The Bucs have signed safety Dashon Goldson from the 49ers.
By ANDREW ASTLEFORDFS Florida
TAMPA, Fla. – The hope to move beyond a forgettable season in the secondary sat between his new franchise's brain trust, fitted with a red-and-pewter cap, offering themes common for this time of year. Promise. Optimism. Potential. Visions of a large stride ahead.
As six-year safety
Dashon Goldson spoke Wednesday afternoon at One Buccaneer Place – fresh off agreeing to a reported five-year, $41.25 million deal – the presence of the two-time Pro Bowl player marked both a beginning and an end. There, between coach Greg Schiano and general manager Mark Dominik, sat what the
Tampa Bay Buccaneers envision to be an answer to move past their pass-defense woes from a year ago. There, less than a day after stepping off a private jet sent to California to secure his services, sat what the
Bucs picture to be a physical solution for their future.
Will Goldson's reputation as a grinder raised within the San Francisco 49ers translate to Raymond James Stadium? Will he help change the course of a dreadful pass defense that ranked last in the NFL in 2012 by allowing 297.4 yards per game? Will he, as Dominik hinted, fill highlight tapes for seasons to come with an aggressive style that gifted him with an appropriate nickname, "The Hawk"?
The reality: There's no answer. This is March's tease, free agency's temptation. This is a time for lofty visions, best-case scenarios and money earned, not production to be gained.
Still, Goldson is a good place for the Bucs to start in their attempt to patch a woeful pass defense, the main reason why they missed the playoffs for the fifth consecutive season last year. Will the fit prove snug? For now, it seems right.
"I was sitting down with my agent trying to figure out what was my correct fit, just to my style of play, my mind-set." Goldson said. "Tampa came on my radar. I was fortunate to see a couple of games and their style of play. I fit well in this scheme. I think this is a good opportunity, and this team is definitely on the upcoming."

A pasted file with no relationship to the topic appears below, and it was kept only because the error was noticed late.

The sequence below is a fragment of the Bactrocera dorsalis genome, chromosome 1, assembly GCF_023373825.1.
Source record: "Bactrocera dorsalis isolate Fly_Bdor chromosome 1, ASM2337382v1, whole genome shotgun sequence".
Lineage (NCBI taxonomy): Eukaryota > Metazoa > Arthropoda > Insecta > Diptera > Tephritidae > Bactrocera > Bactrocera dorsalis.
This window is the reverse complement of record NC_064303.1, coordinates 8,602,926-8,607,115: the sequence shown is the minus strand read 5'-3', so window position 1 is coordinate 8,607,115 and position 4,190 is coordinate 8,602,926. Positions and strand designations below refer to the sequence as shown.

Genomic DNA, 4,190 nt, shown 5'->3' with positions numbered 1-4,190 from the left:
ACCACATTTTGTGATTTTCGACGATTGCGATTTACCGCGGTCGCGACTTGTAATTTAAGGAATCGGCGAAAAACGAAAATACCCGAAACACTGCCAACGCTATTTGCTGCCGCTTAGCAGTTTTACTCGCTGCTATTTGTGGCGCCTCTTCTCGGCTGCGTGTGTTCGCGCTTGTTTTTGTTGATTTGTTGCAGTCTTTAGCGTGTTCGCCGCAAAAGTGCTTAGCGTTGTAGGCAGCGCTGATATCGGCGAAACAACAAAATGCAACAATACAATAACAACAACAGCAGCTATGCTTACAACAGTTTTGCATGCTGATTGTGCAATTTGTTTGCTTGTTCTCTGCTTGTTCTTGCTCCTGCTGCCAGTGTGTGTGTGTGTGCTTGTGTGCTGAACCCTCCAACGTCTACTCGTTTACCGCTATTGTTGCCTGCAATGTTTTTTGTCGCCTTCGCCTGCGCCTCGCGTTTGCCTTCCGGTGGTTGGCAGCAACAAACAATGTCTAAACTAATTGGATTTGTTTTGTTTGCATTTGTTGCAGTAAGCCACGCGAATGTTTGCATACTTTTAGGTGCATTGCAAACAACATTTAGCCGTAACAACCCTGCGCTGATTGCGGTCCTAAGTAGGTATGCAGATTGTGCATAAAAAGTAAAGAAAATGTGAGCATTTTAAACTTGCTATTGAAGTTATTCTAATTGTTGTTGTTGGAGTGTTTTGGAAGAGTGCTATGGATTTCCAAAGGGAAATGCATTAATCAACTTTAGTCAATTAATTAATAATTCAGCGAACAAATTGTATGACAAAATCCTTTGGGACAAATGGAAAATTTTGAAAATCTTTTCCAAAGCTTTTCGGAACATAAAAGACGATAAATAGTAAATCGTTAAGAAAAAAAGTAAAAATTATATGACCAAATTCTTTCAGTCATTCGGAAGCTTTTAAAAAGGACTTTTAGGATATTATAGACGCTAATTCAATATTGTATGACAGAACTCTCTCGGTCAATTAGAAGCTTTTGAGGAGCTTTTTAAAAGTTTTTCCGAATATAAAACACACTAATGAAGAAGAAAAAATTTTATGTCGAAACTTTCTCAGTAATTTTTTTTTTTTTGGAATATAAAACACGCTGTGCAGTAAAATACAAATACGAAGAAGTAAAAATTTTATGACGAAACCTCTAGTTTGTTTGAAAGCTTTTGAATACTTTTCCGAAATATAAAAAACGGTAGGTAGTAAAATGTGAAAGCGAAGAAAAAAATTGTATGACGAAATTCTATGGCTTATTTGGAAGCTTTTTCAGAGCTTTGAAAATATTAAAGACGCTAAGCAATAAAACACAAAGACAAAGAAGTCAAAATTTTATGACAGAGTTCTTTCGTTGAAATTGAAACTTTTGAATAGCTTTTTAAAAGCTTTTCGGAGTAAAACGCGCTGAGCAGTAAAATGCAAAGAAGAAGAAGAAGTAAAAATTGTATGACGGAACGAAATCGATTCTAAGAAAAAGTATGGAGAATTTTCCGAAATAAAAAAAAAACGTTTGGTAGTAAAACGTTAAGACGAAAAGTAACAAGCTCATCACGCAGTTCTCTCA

This announcement lacked the fireworks of the Bucs' news conference a year ago at this time that introduced guard Carl Nicks, wide receiver Vincent Jackson and cornerback Eric Wright. Still, Goldson's addition is no less key. Tampa Bay has shown an ability to move forward in free agency with an "all-in" approach – they used the same private-jet courtship on the trio from last year – and so far Bucs leadership has corralled top targets.
It's easy to see why they coveted Goldson, the free-agent market's top safety. The former fourth-round pick – 126th overall – from Washington has 443 tackles, 14 interceptions, five forced fumbles and four fumble recoveries for his career. He became a vital part of a 49ers secondary that sought to intimidate opponents under Jim Harbaugh. After their slide against the pass last season, the Bucs would be wise to introduce similar attitude that Goldson employed to find success on the West Coast. Dominik, for his part, revealed that the Bucs inquired about trading for Goldson last season.
Along the way, Goldson will serve as a mentor at his new home. He'll work alongside Mark Barron, a promising safety from Alabama who had 89 tackles and one interception as a rookie last year. Goldson has already scouted the young player, calling him a "young stud" and saying that his veteran influence "can definitely help mold (Barron) into the guy that he wants to be."
"It was definitely high on the list," Schiano said of finding help for the safety spot. "As you go into the year, you look at the whole team. There are things that every football team needs. But that was one at the top of the list – shoring up our pass defense. This guy is going to help do that."
In the process, though, Goldson's arrival could mean the end of 16-year veteran Ronde Barber's time in Tampa Bay. Barber moved to safety last season after spending his career at cornerback, but he'll likely be asked to take on a reserve role if he returns. A free agent himself, Barber has considered retirement, but nothing about his future has been decided.
"We're going to wait and see what Ronde feels," Schiano said. "Obviously, that's been a thing we've talked about. But as (Dominik) said, this is Dashon's day."
It was Goldson's day – a time to consider what could be in a month of new beginnings – though it was also the Bucs' moment to move past the shadow of 2012. The newest Buccaneer turned emotional behind the microphone late in the event, calling his journey to this point "rocky." He shared a memory of signing himself up to play football as a young boy, against his mother's wishes and without her knowledge for "a couple weeks." Years later, he has become one of the most coveted defensive talents in his game.
"Here's a guy who has earned every penny he's ever earned – the right way, doing it the hard way and doing it right," Dominik said.
Promise. Optimism. Potential.
Will the fit work? For the Bucs, there's nowhere to go but up.